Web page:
America’s DNA

Newly minted President Trump has gone too far in banning certain Muslims from the United States and ignoring the fact that most Americans take pride in their immigrant heritage.

Striking to many foreigners who visit the United States is how Americans identify themselves. When one American asks another American “What are you?,” the answer usually involves ethnic origins.

“I’m half Turkish and half French” would be a typical response even though the person’s ancestors may have come to the country in the early 19th century.

Schoolchildren are raised on the story of the first Thanksgiving when the Pilgrims – who left England seeking religious freedom – celebrated their first holiday harvest in Plymouth with a local Indian tribe.

The immigrants were welcomed by the native Americans, who may have given the Pilgrims the tougher wild turkey to eat and kept the fish for themselves, but they had taught the newcomers how to survive in their harsh new land.

This is the textbook tale of immigration to America. It was formally recognized as a national holiday in 1863 and has been used as a reference point for generations of people entering the country and carving out their place in the national mosaic.

We listen to the family stories about how our grandfather escaped the Prussian Wars or our great grandmother left Hong Kong to sail to California.

The immigration experience is part of the American psyche.

It was no surprise that the Ellis Island website, which opened its records on passenger arrivals and other genealogical data to the public in the early 1990s, crashed on the very first day as Americans rushed to discover their history.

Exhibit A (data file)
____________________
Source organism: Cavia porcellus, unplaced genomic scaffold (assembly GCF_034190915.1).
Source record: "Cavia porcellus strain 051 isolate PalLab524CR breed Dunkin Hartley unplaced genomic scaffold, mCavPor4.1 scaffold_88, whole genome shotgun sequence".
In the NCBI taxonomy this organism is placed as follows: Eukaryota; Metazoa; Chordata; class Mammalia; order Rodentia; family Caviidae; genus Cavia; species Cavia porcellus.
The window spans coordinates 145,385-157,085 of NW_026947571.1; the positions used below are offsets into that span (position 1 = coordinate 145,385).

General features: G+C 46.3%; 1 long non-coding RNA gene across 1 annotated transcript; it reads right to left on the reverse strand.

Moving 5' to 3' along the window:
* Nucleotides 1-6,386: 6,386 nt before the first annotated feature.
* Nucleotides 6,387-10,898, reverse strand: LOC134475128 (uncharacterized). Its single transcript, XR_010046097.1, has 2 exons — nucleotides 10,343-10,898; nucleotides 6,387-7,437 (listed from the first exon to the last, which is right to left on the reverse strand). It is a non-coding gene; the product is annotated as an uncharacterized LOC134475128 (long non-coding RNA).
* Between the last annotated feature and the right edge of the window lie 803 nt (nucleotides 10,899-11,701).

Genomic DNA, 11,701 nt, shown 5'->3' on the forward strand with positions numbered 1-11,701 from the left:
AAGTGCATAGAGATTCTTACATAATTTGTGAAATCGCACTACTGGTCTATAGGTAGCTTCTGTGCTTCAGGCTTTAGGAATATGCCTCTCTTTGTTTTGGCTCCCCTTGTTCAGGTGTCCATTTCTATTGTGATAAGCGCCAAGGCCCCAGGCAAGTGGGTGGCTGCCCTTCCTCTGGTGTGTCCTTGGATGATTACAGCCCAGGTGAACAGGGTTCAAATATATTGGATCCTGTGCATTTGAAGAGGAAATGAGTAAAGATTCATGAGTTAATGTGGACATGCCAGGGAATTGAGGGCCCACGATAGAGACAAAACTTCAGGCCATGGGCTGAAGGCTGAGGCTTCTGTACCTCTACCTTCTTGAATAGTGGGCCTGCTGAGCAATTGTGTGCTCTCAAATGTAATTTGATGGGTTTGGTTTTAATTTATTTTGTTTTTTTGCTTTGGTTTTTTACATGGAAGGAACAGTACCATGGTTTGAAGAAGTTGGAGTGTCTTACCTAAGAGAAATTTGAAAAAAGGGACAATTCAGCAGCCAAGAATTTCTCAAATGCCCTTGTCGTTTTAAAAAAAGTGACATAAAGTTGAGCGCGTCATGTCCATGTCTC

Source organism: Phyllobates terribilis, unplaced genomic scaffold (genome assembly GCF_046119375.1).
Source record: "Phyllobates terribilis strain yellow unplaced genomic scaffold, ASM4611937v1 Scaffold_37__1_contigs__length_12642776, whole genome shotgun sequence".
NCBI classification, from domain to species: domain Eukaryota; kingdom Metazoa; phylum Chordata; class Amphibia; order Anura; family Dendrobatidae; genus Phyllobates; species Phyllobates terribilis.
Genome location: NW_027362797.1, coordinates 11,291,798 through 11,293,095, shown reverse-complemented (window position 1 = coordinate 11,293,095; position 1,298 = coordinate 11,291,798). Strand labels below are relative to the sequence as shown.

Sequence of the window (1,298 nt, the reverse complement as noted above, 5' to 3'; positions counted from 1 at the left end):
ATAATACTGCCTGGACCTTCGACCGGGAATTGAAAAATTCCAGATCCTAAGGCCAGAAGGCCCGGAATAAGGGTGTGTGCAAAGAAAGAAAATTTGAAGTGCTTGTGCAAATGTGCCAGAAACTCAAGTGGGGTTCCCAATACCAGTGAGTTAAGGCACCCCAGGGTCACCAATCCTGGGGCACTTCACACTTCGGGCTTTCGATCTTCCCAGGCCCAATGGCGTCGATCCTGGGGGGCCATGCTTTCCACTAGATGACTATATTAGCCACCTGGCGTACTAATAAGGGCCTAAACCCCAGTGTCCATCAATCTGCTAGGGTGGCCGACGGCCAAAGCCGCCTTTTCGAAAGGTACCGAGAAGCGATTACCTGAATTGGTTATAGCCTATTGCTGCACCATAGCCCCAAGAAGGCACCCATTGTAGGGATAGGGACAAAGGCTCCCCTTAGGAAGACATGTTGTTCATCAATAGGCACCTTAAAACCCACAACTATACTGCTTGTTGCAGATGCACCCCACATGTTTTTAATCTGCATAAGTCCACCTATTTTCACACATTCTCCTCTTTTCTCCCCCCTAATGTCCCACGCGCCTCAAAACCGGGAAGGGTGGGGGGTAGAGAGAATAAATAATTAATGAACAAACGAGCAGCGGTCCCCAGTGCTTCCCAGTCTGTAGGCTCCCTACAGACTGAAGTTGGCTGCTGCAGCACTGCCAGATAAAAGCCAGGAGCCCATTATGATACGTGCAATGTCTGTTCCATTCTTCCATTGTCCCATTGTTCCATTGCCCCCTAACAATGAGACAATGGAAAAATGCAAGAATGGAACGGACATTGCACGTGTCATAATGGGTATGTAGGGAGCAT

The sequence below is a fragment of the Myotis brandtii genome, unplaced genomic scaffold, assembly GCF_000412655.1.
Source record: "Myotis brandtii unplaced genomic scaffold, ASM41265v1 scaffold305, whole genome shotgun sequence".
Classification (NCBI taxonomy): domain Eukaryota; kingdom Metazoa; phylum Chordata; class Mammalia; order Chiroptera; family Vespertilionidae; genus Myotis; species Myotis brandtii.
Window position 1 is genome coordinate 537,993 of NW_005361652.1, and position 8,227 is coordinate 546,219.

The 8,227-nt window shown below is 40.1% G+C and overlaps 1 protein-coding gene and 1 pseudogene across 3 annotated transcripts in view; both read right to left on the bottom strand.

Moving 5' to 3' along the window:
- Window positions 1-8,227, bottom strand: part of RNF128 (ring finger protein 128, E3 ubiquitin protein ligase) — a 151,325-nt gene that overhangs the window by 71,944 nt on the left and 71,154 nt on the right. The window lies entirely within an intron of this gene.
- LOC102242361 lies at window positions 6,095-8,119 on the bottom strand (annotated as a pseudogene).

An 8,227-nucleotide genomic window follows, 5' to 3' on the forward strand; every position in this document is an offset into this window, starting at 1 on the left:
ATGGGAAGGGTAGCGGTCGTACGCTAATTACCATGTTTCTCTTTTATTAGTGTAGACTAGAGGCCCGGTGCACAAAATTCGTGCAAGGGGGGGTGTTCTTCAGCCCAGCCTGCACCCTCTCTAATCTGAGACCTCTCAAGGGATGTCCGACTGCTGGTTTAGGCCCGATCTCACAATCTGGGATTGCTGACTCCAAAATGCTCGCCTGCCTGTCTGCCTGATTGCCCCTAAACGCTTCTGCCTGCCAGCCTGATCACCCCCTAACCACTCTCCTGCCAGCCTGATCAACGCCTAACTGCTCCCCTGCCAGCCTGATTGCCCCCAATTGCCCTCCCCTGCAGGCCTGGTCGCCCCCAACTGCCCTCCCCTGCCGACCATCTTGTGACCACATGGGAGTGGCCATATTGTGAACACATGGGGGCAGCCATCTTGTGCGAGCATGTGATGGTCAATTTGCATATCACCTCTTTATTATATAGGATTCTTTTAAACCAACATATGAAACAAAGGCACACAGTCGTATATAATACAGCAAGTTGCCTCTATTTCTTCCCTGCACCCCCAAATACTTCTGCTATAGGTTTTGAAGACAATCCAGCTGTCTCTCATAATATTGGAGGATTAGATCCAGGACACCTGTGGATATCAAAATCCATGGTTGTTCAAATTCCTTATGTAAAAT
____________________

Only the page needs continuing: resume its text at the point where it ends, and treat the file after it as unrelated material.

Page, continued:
Today immigrants make up 50 percent of the workforce in New York City and contribute to every aspect of American life. Corporate America, the arts community, scientific fields, the medical profession, academic institutions, sports teams and labor unions are up in arms over Trump’s travel ban, which threatens to disrupt their operations.

Trump’s executive order denying entry to citizens of seven Muslim-majority states and locking out refugees for 120 days invalidates the most basic American values. We are a nation built by the exiled, the persecuted, the adventurer, the thrill seeker and the impoverished and we have a tradition of extending a hand up to those behind us.

The selective ban on one religious group and desperate refugees disregards the DNA of this country.

“So what are you, Mr, Trump?” First-generation Scottish and second-generation German from Queens. You should remember your own roots.

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